To get started, use the netsim cli tools to add a loopback interface to ios0, iosxr0 and nxos0. For this example I will add loopback 99 to each device. The ios0 device will have an IP address 10.10.99.1/32, iosxr0 – 10.20.99.1/32, and nxos0 – 10.30.99.1/32.

Configuring Loopback 99 on ios0

root@e2c1780f3224:~/nso-project# ncs-netsim cli-i ios0

admin connected from 127.0.0.1 using console on e2c1780f3224
ios0> enable
ios0# configure terminal
Enter configuration commands, one per line. End with CNTL/Z.
ios0(config)# interface Loopback 99
ios0(config-if)# ip address 10.10.99.1 255.255.255.255
ios0(config-if)# no shutdown
ios0(config-if)# end
ios0# show running-config interface Loopback 99
interface Loopback99
 no shutdown
 ip address 10.10.99.1 255.255.255.255
exit
ios0# copy running-config startup-config 
ios0# 
ios0# exit
root@e2c1780f3224:~/nso-project#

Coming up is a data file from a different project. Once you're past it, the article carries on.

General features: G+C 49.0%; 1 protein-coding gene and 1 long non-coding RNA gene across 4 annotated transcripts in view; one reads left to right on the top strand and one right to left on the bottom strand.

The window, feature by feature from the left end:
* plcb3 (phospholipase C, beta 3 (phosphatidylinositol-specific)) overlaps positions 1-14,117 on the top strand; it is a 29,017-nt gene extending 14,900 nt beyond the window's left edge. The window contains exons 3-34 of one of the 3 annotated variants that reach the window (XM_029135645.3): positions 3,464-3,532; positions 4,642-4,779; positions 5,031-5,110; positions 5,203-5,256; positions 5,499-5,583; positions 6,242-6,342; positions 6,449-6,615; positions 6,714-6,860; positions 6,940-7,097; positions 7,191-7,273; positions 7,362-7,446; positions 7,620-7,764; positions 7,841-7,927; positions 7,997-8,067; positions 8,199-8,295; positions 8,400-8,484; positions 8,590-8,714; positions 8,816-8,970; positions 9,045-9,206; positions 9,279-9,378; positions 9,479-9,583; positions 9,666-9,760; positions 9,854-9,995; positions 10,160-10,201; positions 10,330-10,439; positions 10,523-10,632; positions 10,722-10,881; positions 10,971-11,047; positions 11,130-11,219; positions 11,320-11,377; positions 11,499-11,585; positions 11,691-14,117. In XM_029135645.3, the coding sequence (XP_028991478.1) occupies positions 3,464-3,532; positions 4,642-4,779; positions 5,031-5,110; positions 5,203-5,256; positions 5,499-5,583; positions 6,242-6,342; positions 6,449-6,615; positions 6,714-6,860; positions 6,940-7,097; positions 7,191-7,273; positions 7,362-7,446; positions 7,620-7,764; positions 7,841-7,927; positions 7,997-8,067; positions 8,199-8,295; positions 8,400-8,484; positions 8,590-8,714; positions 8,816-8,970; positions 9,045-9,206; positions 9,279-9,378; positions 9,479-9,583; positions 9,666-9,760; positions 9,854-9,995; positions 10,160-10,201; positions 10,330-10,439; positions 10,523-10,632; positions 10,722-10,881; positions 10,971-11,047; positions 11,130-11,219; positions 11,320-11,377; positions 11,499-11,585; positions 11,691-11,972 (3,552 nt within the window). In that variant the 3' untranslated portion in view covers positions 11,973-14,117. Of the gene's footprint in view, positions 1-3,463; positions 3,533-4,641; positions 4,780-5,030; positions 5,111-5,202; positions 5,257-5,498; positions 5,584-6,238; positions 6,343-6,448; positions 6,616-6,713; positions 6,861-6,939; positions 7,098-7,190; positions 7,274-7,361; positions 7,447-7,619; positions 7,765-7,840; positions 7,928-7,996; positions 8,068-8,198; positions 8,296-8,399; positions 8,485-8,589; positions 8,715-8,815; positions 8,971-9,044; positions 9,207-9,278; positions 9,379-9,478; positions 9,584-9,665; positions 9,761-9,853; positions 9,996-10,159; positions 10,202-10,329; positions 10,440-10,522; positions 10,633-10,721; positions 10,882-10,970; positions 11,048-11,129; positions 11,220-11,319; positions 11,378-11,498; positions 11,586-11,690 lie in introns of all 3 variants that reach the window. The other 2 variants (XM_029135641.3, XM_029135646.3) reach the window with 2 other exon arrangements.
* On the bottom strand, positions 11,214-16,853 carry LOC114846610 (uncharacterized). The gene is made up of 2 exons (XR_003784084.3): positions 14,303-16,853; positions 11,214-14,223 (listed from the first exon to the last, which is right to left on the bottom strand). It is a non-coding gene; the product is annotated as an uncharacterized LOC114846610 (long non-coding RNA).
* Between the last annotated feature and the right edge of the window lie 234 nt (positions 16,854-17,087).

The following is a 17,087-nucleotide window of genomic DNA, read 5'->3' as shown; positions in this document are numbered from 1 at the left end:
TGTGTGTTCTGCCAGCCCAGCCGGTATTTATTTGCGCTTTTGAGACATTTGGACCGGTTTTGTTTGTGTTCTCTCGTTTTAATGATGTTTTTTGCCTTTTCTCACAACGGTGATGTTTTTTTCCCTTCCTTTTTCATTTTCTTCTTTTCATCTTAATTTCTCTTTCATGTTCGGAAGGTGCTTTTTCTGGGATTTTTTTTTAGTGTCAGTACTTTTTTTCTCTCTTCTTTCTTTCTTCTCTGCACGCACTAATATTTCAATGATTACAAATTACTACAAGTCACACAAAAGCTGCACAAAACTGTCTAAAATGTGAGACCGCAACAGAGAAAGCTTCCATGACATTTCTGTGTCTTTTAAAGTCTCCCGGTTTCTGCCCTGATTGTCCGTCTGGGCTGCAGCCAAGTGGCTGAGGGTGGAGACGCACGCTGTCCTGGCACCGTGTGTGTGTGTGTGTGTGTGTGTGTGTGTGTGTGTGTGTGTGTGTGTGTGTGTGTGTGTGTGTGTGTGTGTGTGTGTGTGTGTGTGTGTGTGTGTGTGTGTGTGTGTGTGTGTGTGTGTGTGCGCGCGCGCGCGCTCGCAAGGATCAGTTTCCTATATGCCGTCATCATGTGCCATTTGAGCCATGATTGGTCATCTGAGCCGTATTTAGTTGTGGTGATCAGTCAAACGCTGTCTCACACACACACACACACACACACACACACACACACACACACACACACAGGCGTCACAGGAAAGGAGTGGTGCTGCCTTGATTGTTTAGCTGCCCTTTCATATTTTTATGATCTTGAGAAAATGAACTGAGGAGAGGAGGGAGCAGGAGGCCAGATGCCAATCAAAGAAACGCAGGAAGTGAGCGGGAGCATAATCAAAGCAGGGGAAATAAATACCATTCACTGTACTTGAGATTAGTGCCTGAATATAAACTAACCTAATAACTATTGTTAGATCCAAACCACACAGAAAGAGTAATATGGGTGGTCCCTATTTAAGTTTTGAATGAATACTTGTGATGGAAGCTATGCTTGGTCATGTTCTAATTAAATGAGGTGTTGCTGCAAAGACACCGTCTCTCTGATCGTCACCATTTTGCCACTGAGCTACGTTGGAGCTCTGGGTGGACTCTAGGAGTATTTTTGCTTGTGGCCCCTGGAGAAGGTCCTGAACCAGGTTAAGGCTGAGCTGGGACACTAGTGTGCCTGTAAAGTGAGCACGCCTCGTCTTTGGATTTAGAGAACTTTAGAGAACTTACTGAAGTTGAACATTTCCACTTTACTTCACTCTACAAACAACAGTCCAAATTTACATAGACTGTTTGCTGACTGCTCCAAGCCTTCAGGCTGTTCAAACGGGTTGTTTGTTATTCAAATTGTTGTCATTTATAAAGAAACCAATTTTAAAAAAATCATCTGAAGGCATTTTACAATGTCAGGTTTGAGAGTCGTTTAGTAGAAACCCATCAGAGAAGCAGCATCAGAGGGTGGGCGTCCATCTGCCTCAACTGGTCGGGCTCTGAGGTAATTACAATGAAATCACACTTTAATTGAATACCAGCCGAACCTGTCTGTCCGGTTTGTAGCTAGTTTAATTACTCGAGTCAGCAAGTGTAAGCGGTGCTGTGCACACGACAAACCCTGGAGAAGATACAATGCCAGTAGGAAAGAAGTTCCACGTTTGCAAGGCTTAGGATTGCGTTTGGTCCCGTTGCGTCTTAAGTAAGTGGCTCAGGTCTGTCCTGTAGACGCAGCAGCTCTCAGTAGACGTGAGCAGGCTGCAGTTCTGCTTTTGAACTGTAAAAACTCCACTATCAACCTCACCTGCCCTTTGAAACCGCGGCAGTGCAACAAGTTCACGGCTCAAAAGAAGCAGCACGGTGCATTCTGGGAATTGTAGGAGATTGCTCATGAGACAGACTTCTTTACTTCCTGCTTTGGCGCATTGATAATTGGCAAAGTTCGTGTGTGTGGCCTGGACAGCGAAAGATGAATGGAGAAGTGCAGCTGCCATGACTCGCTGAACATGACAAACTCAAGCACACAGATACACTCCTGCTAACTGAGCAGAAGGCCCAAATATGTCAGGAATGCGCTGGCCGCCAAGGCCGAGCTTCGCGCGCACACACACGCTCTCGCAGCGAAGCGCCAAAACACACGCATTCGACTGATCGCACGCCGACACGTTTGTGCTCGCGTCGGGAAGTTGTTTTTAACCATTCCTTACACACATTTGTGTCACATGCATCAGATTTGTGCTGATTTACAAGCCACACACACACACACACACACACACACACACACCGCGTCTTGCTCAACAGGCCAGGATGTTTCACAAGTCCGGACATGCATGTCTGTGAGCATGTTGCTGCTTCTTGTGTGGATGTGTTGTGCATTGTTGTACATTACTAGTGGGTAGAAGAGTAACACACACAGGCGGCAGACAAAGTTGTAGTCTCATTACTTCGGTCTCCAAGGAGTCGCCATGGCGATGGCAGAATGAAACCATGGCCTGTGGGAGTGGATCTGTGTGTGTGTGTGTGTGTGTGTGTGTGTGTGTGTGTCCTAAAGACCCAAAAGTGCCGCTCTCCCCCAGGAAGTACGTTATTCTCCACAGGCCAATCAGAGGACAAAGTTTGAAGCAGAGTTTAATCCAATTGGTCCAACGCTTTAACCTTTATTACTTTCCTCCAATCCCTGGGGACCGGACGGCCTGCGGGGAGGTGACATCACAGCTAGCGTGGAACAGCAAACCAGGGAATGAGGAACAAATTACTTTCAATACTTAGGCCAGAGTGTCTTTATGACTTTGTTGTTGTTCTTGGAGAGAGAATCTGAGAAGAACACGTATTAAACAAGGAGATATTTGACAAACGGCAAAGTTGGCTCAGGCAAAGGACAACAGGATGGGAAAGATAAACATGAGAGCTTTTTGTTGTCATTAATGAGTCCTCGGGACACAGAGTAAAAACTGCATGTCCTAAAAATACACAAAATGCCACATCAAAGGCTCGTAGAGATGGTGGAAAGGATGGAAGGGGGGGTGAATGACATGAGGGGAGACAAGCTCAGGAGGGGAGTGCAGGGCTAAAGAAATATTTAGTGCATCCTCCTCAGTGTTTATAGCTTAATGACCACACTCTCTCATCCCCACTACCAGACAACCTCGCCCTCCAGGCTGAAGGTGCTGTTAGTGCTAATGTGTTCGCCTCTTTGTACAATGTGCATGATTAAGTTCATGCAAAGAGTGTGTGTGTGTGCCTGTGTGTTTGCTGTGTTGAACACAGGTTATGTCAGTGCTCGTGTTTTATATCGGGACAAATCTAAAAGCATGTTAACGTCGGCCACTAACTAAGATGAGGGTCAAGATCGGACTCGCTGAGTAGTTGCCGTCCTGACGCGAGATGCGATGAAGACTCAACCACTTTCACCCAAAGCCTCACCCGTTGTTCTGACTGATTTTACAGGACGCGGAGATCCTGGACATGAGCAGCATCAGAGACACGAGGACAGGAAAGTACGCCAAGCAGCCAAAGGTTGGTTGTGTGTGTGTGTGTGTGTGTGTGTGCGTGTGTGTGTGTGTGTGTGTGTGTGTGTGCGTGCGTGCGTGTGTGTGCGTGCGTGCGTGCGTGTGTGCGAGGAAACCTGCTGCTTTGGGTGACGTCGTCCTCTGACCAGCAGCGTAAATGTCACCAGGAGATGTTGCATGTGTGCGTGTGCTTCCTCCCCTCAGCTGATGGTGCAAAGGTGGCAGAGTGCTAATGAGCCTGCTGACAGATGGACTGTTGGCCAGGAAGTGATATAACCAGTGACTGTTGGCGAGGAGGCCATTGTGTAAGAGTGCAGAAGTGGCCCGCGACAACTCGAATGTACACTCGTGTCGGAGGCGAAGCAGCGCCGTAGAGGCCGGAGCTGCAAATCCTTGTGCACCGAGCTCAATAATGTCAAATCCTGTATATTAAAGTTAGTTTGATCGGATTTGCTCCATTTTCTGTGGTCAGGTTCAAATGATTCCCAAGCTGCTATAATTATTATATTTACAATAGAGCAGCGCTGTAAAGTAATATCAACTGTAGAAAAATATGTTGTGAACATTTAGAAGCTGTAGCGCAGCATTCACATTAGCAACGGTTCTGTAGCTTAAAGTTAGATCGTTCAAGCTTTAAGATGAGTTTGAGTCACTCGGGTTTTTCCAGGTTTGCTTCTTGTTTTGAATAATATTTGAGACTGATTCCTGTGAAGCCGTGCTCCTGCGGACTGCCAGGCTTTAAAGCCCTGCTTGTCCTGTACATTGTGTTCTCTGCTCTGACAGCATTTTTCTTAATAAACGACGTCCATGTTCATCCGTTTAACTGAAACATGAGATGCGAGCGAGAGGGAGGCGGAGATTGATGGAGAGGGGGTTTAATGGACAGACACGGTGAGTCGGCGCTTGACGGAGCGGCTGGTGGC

Adding Loopback 99 on iosxr0

root@e2c1780f3224:~/nso-project# ncs-netsim cli-c iosxr0

admin connected from 127.0.0.1 using console on e2c1780f3224
e2c1780f3224# config t
Entering configuration mode terminal
e2c1780f3224(config)# interface Loopback 99
e2c1780f3224(config-if)# ipv4 address 10.20.99.1 255.255.255.255
e2c1780f3224(config-if)# commit
Commit complete.
e2c1780f3224(config-if)# end
e2c1780f3224# show running-config interface Loopback 99
interface Loopback 99
 ipv4 address 10.20.99.1 255.255.255.255
exit
e2c1780f3224# exit
root@e2c1780f3224:~/nso-project# 

Configuring Loopback 99 on nxos0

root@e2c1780f3224:~/nso-project# ncs-netsim cli-i nxos0

admin connected from 127.0.0.1 using console on e2c1780f3224
e2c1780f3224> enable
e2c1780f3224# configure terminal
Enter configuration commands, one per line. End with CNTL/Z.
nxos0(config)#interface loopback 99
nxos0(config-if)#ip address 10.30.99.1/32
nxos0(config-if)#no shutdown
nxos0(config-if)#end
e2c1780f3224# show running-config interface loopback 99
interface loopback99
 ip address 10.30.99.1/32
 ip redirects
 no shutdown
!
e2c1780f3224# exit
root@e2c1780f3224:~/nso-project# 

Summary

In this post I showed how to create a simple netsim network, and how to use the netsim CLI to interface with the devices. In the next post I will use the NCS CLI to synchronize and manage the devices using NSO.

For more information on how this container can be used look for other posts with the NSO-Docker tag.